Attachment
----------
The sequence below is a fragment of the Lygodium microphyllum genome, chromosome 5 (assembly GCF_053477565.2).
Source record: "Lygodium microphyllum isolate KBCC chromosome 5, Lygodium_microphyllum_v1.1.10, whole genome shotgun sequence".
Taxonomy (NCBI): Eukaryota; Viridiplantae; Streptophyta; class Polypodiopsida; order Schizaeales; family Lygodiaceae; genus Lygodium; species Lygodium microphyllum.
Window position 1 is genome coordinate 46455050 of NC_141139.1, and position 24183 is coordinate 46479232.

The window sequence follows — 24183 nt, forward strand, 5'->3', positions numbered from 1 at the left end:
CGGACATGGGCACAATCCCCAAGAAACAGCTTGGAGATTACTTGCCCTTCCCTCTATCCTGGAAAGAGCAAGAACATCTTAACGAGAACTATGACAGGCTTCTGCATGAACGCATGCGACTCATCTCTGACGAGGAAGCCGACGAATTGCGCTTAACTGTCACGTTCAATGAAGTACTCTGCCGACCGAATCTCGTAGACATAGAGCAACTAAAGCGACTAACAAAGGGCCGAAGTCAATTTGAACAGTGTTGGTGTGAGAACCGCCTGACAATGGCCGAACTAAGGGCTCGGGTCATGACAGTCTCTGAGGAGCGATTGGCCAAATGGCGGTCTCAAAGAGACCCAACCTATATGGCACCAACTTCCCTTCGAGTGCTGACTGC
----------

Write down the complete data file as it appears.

The sequence below is a fragment of the Lygodium microphyllum genome, chromosome 5 (assembly GCF_053477565.2).
Source record: "Lygodium microphyllum isolate KBCC chromosome 5, Lygodium_microphyllum_v1.1.10, whole genome shotgun sequence".
Taxonomy (NCBI): Eukaryota; Viridiplantae; Streptophyta; class Polypodiopsida; order Schizaeales; family Lygodiaceae; genus Lygodium; species Lygodium microphyllum.
Window position 1 is genome coordinate 46455050 of NC_141139.1, and position 24183 is coordinate 46479232.

The window sequence follows — 24183 nt, forward strand, 5'->3', positions numbered from 1 at the left end:
CGGACATGGGCACAATCCCCAAGAAACAGCTTGGAGATTACTTGCCCTTCCCTCTATCCTGGAAAGAGCAAGAACATCTTAACGAGAACTATGACAGGCTTCTGCATGAACGCATGCGACTCATCTCTGACGAGGAAGCCGACGAATTGCGCTTAACTGTCACGTTCAATGAAGTACTCTGCCGACCGAATCTCGTAGACATAGAGCAACTAAAGCGACTAACAAAGGGCCGAAGTCAATTTGAACAGTGTTGGTGTGAGAACCGCCTGACAATGGCCGAACTAAGGGCTCGGGTCATGACAGTCTCTGAGGAGCGATTGGCCAAATGGCGGTCTCAAAGAGACCCAACCTATATGGCACCAACTTCCCTTCGAGTGCTGACTGC